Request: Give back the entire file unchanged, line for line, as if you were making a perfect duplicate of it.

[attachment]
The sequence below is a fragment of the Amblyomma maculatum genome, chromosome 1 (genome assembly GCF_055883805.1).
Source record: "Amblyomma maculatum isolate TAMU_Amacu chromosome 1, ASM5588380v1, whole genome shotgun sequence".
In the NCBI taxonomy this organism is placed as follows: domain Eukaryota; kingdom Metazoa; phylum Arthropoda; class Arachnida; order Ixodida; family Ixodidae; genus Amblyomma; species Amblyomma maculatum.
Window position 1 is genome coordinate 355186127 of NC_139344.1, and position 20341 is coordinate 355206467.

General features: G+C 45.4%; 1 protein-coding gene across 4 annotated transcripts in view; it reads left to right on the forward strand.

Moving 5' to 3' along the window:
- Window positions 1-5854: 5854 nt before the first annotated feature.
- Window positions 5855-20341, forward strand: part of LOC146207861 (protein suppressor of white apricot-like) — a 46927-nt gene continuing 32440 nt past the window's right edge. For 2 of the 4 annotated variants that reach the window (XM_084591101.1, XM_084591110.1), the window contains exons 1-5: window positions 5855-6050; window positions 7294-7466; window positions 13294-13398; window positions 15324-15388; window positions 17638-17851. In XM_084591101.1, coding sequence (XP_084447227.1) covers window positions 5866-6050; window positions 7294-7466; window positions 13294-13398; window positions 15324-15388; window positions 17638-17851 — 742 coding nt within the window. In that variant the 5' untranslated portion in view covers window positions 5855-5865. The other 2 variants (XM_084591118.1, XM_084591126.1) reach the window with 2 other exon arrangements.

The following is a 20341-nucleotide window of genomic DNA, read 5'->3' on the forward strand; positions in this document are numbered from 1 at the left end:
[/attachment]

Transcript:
The sequence below is a fragment of the Amblyomma maculatum genome, chromosome 1 (genome assembly GCF_055883805.1).
Source record: "Amblyomma maculatum isolate TAMU_Amacu chromosome 1, ASM5588380v1, whole genome shotgun sequence".
In the NCBI taxonomy this organism is placed as follows: domain Eukaryota; kingdom Metazoa; phylum Arthropoda; class Arachnida; order Ixodida; family Ixodidae; genus Amblyomma; species Amblyomma maculatum.
Window position 1 is genome coordinate 355186127 of NC_139344.1, and position 20341 is coordinate 355206467.

General features: G+C 45.4%; 1 protein-coding gene across 4 annotated transcripts in view; it reads left to right on the forward strand.

Moving 5' to 3' along the window:
- Window positions 1-5854: 5854 nt before the first annotated feature.
- Window positions 5855-20341, forward strand: part of LOC146207861 (protein suppressor of white apricot-like) — a 46927-nt gene continuing 32440 nt past the window's right edge. For 2 of the 4 annotated variants that reach the window (XM_084591101.1, XM_084591110.1), the window contains exons 1-5: window positions 5855-6050; window positions 7294-7466; window positions 13294-13398; window positions 15324-15388; window positions 17638-17851. In XM_084591101.1, coding sequence (XP_084447227.1) covers window positions 5866-6050; window positions 7294-7466; window positions 13294-13398; window positions 15324-15388; window positions 17638-17851 — 742 coding nt within the window. In that variant the 5' untranslated portion in view covers window positions 5855-5865. The other 2 variants (XM_084591118.1, XM_084591126.1) reach the window with 2 other exon arrangements.

The following is a 20341-nucleotide window of genomic DNA, read 5'->3' on the forward strand; positions in this document are numbered from 1 at the left end: